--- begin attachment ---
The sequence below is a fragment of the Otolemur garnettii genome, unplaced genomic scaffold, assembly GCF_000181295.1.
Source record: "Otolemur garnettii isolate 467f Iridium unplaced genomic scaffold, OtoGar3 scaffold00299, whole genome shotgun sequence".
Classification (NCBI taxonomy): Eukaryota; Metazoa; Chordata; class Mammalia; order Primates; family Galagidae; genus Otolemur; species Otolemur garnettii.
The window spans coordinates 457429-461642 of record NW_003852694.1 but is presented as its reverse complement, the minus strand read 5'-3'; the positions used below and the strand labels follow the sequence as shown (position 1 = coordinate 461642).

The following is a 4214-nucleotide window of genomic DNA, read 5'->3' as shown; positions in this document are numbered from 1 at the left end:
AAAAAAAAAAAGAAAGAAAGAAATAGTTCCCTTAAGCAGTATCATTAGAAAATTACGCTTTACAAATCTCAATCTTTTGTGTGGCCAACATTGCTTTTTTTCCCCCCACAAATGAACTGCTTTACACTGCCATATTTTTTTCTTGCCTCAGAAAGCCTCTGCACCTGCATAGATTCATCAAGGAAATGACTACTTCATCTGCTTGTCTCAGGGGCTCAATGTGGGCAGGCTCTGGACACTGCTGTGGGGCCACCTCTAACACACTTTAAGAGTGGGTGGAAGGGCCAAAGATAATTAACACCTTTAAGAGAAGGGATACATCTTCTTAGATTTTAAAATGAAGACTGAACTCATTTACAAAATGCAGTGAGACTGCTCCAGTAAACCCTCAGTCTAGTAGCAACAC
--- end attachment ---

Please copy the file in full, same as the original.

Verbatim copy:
The sequence below is a fragment of the Otolemur garnettii genome, unplaced genomic scaffold, assembly GCF_000181295.1.
Source record: "Otolemur garnettii isolate 467f Iridium unplaced genomic scaffold, OtoGar3 scaffold00299, whole genome shotgun sequence".
Classification (NCBI taxonomy): Eukaryota; Metazoa; Chordata; class Mammalia; order Primates; family Galagidae; genus Otolemur; species Otolemur garnettii.
The window spans coordinates 457429-461642 of record NW_003852694.1 but is presented as its reverse complement, the minus strand read 5'-3'; the positions used below and the strand labels follow the sequence as shown (position 1 = coordinate 461642).

The following is a 4214-nucleotide window of genomic DNA, read 5'->3' as shown; positions in this document are numbered from 1 at the left end:
AAAAAAAAAAAGAAAGAAAGAAATAGTTCCCTTAAGCAGTATCATTAGAAAATTACGCTTTACAAATCTCAATCTTTTGTGTGGCCAACATTGCTTTTTTTCCCCCCACAAATGAACTGCTTTACACTGCCATATTTTTTTCTTGCCTCAGAAAGCCTCTGCACCTGCATAGATTCATCAAGGAAATGACTACTTCATCTGCTTGTCTCAGGGGCTCAATGTGGGCAGGCTCTGGACACTGCTGTGGGGCCACCTCTAACACACTTTAAGAGTGGGTGGAAGGGCCAAAGATAATTAACACCTTTAAGAGAAGGGATACATCTTCTTAGATTTTAAAATGAAGACTGAACTCATTTACAAAATGCAGTGAGACTGCTCCAGTAAACCCTCAGTCTAGTAGCAACAC